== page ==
The seemingly innocuous lesson of teaching kids about healthy versus unhealthy eating
The seemingly innocuous lesson of teaching kids about “healthy” versus “unhealthy” eating
I have had numerous conversations about how categorising food and eating behaviours as “healthy” or “unhealthy”, while it may seem intuitive and helpful, is actually counterproductive and potentially damaging. Hearing that this was being promoted at my daughter’s kindergarten this week, however, has prompted me to write about it.
Parents and professionals alike desire the best for our children. When it comes to eating, teaching kids how to sort through the media’s mixed messages can be tricky. Labelling food as healthy or unhealthy would seem to be a helpful strategy to cut through the confusion and assist our children in making nutritious choices so that they can be healthy. Categorising food and eating behaviours in terms of healthy (good, clean, pure, nice…) versus unhealthy (bad, dirty, evil, naughty…) is not only unhelpful, but potentially damaging for several reasons.
What is actually “healthy” is (changing all the time) debateable and depends on one’s overall health, nutritional requirements, lifestyle, and activity levels. For example: a diabetic person who needs jellybeans; an autistic child who only eats white food; an athlete replenishing with a sports drink; someone recovering from gastro drinking lemonade…
Categorising food in this way detracts from a child’s ability to eat intuitively (stay tuned, I will write more about “How we train our children out of intuitive eating” another time). Rather than thinking about what they feel like eating, they may start thinking about what they “should” be eating – thus starting to eat more according to rules and routines rather than hunger, body needs, tastes, and pleasure.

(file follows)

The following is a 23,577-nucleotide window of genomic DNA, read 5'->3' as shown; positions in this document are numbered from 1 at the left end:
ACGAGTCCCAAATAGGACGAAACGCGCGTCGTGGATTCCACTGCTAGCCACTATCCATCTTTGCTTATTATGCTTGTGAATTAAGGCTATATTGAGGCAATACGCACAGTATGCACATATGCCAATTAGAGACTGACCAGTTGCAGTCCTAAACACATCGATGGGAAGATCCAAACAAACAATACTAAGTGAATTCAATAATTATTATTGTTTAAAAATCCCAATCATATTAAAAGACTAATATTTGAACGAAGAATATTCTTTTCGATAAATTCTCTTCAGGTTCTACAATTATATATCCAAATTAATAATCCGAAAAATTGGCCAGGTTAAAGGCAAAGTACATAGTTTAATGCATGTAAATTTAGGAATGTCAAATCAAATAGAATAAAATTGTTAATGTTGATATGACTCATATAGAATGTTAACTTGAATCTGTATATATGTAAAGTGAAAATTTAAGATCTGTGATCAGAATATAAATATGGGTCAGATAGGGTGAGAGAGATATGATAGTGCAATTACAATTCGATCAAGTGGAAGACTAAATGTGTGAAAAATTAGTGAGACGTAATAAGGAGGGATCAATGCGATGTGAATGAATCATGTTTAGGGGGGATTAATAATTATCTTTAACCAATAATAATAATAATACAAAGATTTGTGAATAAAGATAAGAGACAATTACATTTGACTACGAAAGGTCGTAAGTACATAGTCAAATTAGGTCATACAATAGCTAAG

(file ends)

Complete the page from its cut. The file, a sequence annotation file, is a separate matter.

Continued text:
Labelling eating behaviours as healthy and unhealthy or good and bad suggests that food has a moral value. It doesn’t. Food is food. Moralisation of eating can lead to children feeling guilty about their choices. “I’ve eaten something naughty, so I should feel bad.” “I feel guilty about wanting a treat, because it’s unhealthy.” Further, guilt-driven eating behaviours can lead to restrictive eating or secret eating. Furthermore, moralisation of food can influence children to internalise these labels. “I ate something unhealthy, so I am unhealthy.” “I had a bad food, I must be bad.” “I like treats, therefore I am naughty/ indulgent/ gluttonous.”
There are a few things you can do to help our children develop healthier, intuitive, mindful, informed, and relaxed relationships with food and eating:
• Refer to food as “everyday” and “sometimes/ occasional” food if you would like a way to help guide children’s eating choices. These categories are much harder to assign a moral value to, and much harder to internalise.
• Where possible, relax eating routines to encourage your child to eat more intuitively and according to their hunger. Allow them to determine their portion sizes. Refrain from demanding or encouraging them to finish what’s on their plate or eat something they don’t like or don’t want.
• Get your children involved in growing food, shopping for food, preparing food, and eating together where and whenever possible.
• Help your children understand how food is broken down in the body and how the body uses proteins, carbohydrates, sugars, vitamins etc..
• Take the focus off eating for weight-loss or weight maintenance and instead discuss food for function, energy, and enjoyment.
• Role-model a healthy, intuitive, mindful, informed, and relaxed relationships with food and eating.
Further information and resources:
• Dr Rick Kausman www.ifnotdieting.com.au
• Eating Disorders Victoria www.eatingdisorders.org.au/education